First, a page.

This section is from the "Modern Machine Shop Construction, Equipment, And Management" book, by Oscar E. Perrigo. Also see Amazon: Modern Machine Shop Construction, Equipment, And Management.
On the ground floor the cement surface may be prepared for by broken stone, etc., similar to the usual shop concrete floor, only not nearly so deep.
Fig. 158. Plan of Wash Room.
Fig. 159. Plan of Water Closets.
All the piping for the water supply and for sewer connections should be in plain sight so as to be easily accessible when necessary to make repairs. The urinals should be automatically flushed with an ample supply of water at short intervals. The drainage pipes from the wash room should be utilized for flushing the sewer connections of the water-closets and the urinals. Water from the roofs of the buildings may be used for a like purpose, thus insuring a clear and ample drainage, free from the danger of clogging up the flow of water and the generation of sewer gas.
The water-closets and urinals provided for the machine shop will be used also by the carpenter shop and the storehouse employees, but these employees may have lockers located in the carpenter shop, if desirable, and they will doubtless be better satisfied with such an arrangement. The wash rooms and water-closet rooms should be in charge of an attendant whose duty it will be to see that everything is in proper working order and that sanitary regulations are strictly observed.
It would seem at this point advisable to say something more explicit about machine foundations than has been said in the chapter on this subject in Part First of this work. The planer has been selected as an example, and this for the reason that it is a machine tool upon whose accuracy much depends on the foundation upon which it is placed. This description is the result of much experience in this direction by the author, and will well repay the careful consideration of the men who may have charge of similar work.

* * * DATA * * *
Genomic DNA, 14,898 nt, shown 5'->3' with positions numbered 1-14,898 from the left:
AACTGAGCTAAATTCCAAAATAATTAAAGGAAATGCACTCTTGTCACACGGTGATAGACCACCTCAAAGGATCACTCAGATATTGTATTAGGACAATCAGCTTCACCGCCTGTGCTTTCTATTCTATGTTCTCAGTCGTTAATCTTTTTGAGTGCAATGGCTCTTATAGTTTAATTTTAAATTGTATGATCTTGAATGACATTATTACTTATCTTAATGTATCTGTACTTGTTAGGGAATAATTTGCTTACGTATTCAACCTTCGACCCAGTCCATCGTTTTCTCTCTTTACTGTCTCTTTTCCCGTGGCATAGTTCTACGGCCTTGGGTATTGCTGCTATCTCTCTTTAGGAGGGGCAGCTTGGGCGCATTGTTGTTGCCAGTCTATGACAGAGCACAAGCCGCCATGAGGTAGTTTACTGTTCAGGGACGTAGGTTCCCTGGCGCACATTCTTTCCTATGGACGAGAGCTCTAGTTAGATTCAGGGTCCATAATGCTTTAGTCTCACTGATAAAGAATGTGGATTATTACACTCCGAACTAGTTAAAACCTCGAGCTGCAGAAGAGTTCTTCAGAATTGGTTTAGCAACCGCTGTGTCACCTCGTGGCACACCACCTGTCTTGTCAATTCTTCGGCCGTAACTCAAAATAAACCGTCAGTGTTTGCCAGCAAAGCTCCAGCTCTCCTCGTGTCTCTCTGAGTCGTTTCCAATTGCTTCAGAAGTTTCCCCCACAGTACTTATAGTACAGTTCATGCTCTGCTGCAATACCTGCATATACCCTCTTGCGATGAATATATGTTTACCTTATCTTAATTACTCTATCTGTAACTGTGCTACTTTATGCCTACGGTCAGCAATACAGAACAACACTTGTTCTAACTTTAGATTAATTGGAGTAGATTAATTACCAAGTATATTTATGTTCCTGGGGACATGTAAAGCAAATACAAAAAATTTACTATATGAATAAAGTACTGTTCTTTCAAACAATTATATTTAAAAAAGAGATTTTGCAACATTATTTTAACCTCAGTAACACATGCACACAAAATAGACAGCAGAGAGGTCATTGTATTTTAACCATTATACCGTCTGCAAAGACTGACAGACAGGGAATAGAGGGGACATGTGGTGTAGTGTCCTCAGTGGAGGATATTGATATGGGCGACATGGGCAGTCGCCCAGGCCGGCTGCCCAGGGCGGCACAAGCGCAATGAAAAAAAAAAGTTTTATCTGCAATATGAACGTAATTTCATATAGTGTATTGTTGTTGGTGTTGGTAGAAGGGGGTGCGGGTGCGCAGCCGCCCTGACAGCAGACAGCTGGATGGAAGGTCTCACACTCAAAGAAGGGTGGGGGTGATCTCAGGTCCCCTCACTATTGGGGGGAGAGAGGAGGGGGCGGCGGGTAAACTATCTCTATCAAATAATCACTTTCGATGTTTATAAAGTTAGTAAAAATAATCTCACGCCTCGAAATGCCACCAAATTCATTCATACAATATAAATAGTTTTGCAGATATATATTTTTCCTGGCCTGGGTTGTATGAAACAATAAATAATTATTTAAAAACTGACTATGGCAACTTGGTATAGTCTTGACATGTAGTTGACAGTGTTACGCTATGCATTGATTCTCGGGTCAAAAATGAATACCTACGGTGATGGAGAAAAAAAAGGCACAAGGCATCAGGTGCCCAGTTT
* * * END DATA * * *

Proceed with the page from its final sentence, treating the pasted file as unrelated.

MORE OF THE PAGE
The failure of machine foundations, even when built by experienced masons, is proverbial, and much money is frequently expended in this direction only to find the efforts end in failure again and again. It is an important subject for the mechanical engineer and no owner should attempt such work without the plans of an engineer who fully comprehends the particular case under consideration and prepares his drawings to fully meet the requirements.
With the constantly increasing demand for a much finer grade of work in all mechanical establishments; for more accurate fitting; for standard sizes; for practically perfect circular work where the circle is involved; for work that is to be square, to be at absolutely right angles; and for straight work to be as nearly absolutely straight as it is possible to make it; with the demand for machine tools of such construction and accuracy as was not thought necessary or hardly possible in the average machine shop of a dozen years ago - many of the standard machine tools, such as lathes, shapers, millers, and planers, have attained a degree of precision that seemingly leaves little to be desired in this direction. That these tools are expensive to build as well as to buy is one of the necessities imposed by this demand for accuracy. And it is met fairly, and the price is paid by all up-to-date establishments making even a pretense to producing reasonably accurate work.